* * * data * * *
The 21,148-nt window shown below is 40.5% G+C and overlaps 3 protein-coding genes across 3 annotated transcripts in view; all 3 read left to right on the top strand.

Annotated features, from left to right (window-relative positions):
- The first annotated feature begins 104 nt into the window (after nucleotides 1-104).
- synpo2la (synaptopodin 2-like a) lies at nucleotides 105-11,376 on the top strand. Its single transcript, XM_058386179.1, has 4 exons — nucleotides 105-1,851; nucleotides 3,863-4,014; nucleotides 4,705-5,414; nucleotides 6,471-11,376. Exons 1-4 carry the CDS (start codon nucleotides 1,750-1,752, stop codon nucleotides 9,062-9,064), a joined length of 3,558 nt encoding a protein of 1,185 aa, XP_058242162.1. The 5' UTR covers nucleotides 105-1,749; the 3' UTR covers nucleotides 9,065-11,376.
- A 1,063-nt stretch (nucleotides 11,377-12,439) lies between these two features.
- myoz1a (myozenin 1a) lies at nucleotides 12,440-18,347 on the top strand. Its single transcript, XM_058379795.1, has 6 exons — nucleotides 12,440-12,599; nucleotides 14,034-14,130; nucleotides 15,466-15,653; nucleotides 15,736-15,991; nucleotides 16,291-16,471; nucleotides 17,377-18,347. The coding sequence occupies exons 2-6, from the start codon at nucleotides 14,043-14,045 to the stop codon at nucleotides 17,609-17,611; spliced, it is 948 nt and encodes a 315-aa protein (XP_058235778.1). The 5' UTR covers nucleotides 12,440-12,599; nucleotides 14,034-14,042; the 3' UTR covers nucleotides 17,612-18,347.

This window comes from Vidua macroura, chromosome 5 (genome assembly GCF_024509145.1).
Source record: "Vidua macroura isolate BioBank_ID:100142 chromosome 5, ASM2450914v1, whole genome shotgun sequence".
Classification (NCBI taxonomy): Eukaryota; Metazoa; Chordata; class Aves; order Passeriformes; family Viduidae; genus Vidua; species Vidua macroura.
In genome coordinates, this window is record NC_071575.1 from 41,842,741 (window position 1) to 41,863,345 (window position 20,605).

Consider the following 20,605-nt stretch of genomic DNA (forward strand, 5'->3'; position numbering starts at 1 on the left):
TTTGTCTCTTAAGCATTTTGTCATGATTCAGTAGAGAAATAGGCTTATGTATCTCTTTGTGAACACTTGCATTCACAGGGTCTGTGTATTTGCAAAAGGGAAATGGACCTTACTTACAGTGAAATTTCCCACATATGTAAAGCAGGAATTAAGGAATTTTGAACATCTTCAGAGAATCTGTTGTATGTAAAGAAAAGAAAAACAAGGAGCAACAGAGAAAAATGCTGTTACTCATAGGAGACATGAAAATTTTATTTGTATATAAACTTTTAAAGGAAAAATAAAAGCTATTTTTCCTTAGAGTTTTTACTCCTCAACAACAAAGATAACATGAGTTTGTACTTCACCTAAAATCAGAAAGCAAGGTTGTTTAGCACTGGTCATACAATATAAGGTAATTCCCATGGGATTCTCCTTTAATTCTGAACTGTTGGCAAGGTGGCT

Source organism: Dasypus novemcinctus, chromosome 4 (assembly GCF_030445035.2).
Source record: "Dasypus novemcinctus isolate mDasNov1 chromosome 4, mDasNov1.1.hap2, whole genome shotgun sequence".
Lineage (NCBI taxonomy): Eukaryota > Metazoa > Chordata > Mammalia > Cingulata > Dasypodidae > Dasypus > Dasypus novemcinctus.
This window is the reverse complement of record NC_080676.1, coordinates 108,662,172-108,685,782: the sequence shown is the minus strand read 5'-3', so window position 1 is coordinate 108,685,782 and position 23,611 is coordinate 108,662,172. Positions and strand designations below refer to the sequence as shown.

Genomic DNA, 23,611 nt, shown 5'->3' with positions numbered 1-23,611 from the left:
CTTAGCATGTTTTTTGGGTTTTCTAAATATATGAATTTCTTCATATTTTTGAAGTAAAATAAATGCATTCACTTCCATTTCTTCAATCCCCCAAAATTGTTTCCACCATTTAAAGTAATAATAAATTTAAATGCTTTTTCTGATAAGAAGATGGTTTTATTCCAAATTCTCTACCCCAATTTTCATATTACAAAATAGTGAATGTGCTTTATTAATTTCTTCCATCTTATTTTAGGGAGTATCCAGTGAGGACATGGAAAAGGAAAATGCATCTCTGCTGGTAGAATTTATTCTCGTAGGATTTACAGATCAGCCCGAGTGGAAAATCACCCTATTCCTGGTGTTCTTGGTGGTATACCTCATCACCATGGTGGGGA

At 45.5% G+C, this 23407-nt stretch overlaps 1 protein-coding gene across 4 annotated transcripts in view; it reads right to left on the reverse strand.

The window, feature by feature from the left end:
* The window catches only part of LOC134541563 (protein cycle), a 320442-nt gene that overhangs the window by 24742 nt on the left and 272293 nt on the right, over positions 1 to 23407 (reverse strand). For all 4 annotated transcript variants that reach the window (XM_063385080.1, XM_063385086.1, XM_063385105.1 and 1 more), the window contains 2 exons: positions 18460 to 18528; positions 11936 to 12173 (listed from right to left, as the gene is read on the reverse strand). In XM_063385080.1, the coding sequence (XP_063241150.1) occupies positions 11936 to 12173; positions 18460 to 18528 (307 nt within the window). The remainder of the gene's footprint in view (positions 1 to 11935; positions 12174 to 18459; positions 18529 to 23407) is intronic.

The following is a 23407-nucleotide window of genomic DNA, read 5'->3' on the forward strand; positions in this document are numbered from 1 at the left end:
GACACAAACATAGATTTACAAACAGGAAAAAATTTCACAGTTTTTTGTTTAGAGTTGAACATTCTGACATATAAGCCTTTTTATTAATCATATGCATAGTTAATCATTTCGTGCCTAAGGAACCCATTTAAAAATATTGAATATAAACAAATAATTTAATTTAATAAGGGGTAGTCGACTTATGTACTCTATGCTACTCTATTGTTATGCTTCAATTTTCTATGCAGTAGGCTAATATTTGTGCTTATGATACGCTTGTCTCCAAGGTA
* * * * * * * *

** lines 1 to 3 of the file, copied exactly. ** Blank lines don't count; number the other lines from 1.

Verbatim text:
The 21,148-nt window shown below is 40.5% G+C and overlaps 3 protein-coding genes across 3 annotated transcripts in view; all 3 read left to right on the top strand.

Annotated features, from left to right (window-relative positions):
- The first annotated feature begins 104 nt into the window (after nucleotides 1-104).